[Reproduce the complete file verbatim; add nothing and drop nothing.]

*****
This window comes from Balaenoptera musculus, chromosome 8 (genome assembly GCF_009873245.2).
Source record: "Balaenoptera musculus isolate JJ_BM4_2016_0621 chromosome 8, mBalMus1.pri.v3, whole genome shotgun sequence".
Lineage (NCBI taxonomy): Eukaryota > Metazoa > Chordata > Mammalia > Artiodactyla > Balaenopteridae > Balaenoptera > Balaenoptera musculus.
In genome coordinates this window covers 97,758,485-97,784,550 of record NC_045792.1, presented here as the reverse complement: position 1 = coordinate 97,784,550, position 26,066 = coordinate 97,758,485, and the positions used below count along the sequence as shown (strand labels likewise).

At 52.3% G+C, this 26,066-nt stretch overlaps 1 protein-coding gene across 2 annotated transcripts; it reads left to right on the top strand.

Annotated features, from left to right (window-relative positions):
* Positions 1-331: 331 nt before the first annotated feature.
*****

This window comes from Balaenoptera musculus, chromosome 8 (genome assembly GCF_009873245.2).
Source record: "Balaenoptera musculus isolate JJ_BM4_2016_0621 chromosome 8, mBalMus1.pri.v3, whole genome shotgun sequence".
Lineage (NCBI taxonomy): Eukaryota > Metazoa > Chordata > Mammalia > Artiodactyla > Balaenopteridae > Balaenoptera > Balaenoptera musculus.
In genome coordinates this window covers 97,758,485-97,784,550 of record NC_045792.1, presented here as the reverse complement: position 1 = coordinate 97,784,550, position 26,066 = coordinate 97,758,485, and the positions used below count along the sequence as shown (strand labels likewise).

At 52.3% G+C, this 26,066-nt stretch overlaps 1 protein-coding gene across 2 annotated transcripts; it reads left to right on the top strand.

Annotated features, from left to right (window-relative positions):
* Positions 1-331: 331 nt before the first annotated feature.